Many black or dark-colored houseplants are jewel varieties, meaning they are small and vibrantly colored.
Not the burgundy rubber plant. This dark-colored plant grows to be the size of a tree!
However, remember that leaf color may vary, especially if you don’t meet this delicate plant’s care needs. The Ficus elastica “Burgundy” is low maintenance, but it does not like to be moved, and it can be vulnerable to parasites, like aphids and mealybugs.
12. Philodendron Black Cardinal
Philodendrons are popular houseplants, and hobbyists often recommend them for beginners.
The “Black Cardinal” variety might be more difficult to find, but it will certainly fit in a dark, dangerous houseplant collection.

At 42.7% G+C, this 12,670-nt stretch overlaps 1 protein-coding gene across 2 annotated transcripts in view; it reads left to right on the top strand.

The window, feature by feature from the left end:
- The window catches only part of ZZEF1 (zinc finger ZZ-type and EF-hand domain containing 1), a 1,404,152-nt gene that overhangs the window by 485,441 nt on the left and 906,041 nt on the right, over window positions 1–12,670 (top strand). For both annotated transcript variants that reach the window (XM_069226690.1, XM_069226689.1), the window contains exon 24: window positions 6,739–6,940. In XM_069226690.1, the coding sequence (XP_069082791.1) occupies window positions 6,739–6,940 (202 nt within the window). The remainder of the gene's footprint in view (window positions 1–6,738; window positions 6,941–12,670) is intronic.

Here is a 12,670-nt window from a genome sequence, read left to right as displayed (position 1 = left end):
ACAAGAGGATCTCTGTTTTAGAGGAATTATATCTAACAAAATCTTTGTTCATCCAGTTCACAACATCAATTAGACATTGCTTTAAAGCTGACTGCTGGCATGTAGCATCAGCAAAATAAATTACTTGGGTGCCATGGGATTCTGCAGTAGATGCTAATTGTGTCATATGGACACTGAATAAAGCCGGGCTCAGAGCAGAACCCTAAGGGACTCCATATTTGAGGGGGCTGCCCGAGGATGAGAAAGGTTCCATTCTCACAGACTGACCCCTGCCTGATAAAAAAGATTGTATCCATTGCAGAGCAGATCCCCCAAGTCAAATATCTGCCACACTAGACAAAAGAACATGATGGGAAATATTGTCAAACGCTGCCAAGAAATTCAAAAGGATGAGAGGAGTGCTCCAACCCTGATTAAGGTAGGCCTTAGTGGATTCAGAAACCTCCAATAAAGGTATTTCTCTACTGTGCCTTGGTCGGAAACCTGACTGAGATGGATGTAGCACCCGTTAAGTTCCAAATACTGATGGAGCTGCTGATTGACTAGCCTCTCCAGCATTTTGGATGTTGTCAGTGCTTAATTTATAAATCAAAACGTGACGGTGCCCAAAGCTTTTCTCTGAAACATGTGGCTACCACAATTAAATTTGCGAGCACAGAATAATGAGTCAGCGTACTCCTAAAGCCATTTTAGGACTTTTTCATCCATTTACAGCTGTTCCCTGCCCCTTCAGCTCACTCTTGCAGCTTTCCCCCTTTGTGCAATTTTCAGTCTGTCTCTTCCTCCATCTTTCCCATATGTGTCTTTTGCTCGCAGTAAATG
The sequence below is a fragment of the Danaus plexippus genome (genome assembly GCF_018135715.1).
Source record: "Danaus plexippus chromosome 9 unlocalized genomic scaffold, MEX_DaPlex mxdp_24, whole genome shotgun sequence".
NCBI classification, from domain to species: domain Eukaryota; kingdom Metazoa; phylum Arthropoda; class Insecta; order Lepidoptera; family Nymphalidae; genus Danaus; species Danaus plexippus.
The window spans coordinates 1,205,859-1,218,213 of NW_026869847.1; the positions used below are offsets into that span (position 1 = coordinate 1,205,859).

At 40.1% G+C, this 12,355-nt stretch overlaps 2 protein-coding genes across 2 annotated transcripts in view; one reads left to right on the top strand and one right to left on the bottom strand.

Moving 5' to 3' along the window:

These plants like shade and moisture. Without the proper lighting or moisture levels, Philodendron Black Cardinals will experience drastic color changes.
For example, low light may cause the leaves to turn more green, and direct sunlight can burn the leaves and turn them brown.
MORE LIKE THIS:
Philodendron Dark Lord: Care, Propagation & Common Problems
Philodendron Rojo Congo: Care, Propagation & Common Problems
13. Black Mondo Grass
Black mondo grass is exactly what it sounds like – easy-to-grow grass with deep purple, almost black blades.
Because it needs full sun, black mondo grass might do better outside, but you can also use it to fill out a goth window box or even a goth greenhouse.
14. Black Velvet Petunias
Black velvet petunias are the perfect flowers to add to your goth garden.
As flowers, they are not very fussy and can add a pleasant fragrance to your dark houseplant collection.
You can also plant them outside. They grow well both in the ground and in containers.
Bonus: Adding Color to Your Gothic Garden